Archive for the ‘KKNK’ Category

OfficeBLOCK closed on Saturday night and after a fantastic run, it was time for a celebration. Opening night catered for a South African and American mix of food that included corn DSCN6935dogs and mielies and mini hamburgers,and popcorn and also sorts of finger-food treats. If you hung around long enough, there were also cream tartlets and mini-pumpkin pies.

For closing night, what was going to be a braai that had both hotdogs and boerewors to again celebrate the Artsbridge journey that OfficeBLOCK would be taking, turned into a bunny chow night: home-made curries, fresh bread, salads and atchar. A solid, filling, tasty meal, that everyone of every diet could enjoy.  There was the option of vegetable curry and meat curry, and an amazing bean and banana salad, all home-made.


Often cocktail tomatoes, sliced carrots, little samoosas, tiny chicken wings and meat balls are a safe choice but what can we do to offer our audiences something new and tempting each time?  Do we rather cut the food budget and up the amount of free booze? Or do we continue to fight for the balance between food and drink? What kinds of foods can we arrange that fit out trying budgets, people’s diets and also give our audiences a 5-star welcome? Or will we always be celebrating theatre productions with culinary delights in miniature?


There have been great efforts made by theatre companies in Cape Town and they should get props. The Baxter Theatre had a huge make-over earlier this year and had an amazing variety of food, with various cold meats, breads, cheeses and jams, and biscuits that came with little tubes of chocolate or almond syrup you could flavour it with. Not to mention the cocktails that could be a little stronger with a wink and a smile to the barman – or so we heard.  The opening of KKNK was another hit: champagne that kept on coming and trays of quiches and skewered chicken being delivered by waiters  continuously. GIPCA gets a note in our books for a wonderful presentation of bread and cheese at the series of talks they held.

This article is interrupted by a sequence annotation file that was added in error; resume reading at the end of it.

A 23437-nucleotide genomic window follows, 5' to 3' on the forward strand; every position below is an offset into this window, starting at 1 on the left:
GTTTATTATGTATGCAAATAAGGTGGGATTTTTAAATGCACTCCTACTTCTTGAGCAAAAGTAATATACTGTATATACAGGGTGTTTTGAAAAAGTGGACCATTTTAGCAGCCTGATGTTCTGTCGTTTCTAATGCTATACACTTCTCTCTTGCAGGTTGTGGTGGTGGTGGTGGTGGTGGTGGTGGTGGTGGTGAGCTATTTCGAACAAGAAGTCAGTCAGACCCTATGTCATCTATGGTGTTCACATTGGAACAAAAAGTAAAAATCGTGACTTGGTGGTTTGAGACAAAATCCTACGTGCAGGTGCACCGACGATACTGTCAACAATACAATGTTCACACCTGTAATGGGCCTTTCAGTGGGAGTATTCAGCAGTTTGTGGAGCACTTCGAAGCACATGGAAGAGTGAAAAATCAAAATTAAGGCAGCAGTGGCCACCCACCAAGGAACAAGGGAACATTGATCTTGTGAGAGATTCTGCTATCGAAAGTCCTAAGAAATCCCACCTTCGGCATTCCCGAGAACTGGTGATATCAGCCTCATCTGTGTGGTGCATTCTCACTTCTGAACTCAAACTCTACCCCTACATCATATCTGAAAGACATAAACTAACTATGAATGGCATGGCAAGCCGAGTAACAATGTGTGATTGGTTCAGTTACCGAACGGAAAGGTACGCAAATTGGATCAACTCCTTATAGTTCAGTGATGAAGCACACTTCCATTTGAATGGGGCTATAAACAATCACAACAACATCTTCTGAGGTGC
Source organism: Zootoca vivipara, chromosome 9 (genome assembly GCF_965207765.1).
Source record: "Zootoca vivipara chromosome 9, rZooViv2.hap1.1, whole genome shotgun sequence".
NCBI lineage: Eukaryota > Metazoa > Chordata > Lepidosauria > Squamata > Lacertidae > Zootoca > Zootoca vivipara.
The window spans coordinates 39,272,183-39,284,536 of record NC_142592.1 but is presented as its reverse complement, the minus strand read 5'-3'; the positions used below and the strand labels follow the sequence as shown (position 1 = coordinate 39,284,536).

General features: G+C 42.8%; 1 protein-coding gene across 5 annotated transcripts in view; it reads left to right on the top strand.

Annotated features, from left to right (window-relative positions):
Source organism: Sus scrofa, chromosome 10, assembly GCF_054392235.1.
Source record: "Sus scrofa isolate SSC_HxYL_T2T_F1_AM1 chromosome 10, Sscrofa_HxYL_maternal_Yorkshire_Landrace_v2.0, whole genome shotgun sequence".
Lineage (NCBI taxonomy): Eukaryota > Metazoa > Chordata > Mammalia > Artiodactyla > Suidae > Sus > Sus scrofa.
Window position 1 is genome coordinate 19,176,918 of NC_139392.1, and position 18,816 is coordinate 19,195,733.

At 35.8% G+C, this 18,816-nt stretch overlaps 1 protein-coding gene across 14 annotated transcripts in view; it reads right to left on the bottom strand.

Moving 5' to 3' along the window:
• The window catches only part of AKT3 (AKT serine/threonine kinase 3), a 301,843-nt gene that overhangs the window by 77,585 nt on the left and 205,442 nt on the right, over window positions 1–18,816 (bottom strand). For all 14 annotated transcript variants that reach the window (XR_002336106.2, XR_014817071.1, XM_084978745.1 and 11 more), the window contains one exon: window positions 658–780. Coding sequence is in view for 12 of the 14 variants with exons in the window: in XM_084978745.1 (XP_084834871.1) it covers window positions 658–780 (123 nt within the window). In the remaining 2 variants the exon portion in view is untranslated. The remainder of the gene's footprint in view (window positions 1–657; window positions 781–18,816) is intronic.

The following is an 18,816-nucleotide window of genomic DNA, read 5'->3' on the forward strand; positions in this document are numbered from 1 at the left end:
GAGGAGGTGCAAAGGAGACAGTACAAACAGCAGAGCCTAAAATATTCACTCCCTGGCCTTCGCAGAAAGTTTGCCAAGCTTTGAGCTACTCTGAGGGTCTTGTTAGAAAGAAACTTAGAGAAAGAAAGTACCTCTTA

Theatre isn’t just about getting a bum on a seat. It’s about the entire experience being given to the patron. Considering that the audience has to drive all the way to your venue (petrol) possibly get someone to babysit the kids (cost), maybe have dinner or drinks with the people they’re with (another cost), purchase a ticket (minor cost), and then tip the car guard, it totals up to more than just the cost of a ticket. The full theatre experience will up the value of your production, ensure that your audiences will return and best of all, tell their friends about it.

To good food and even better theatre experiences: bon appétit!



Iets Anders at the KKNK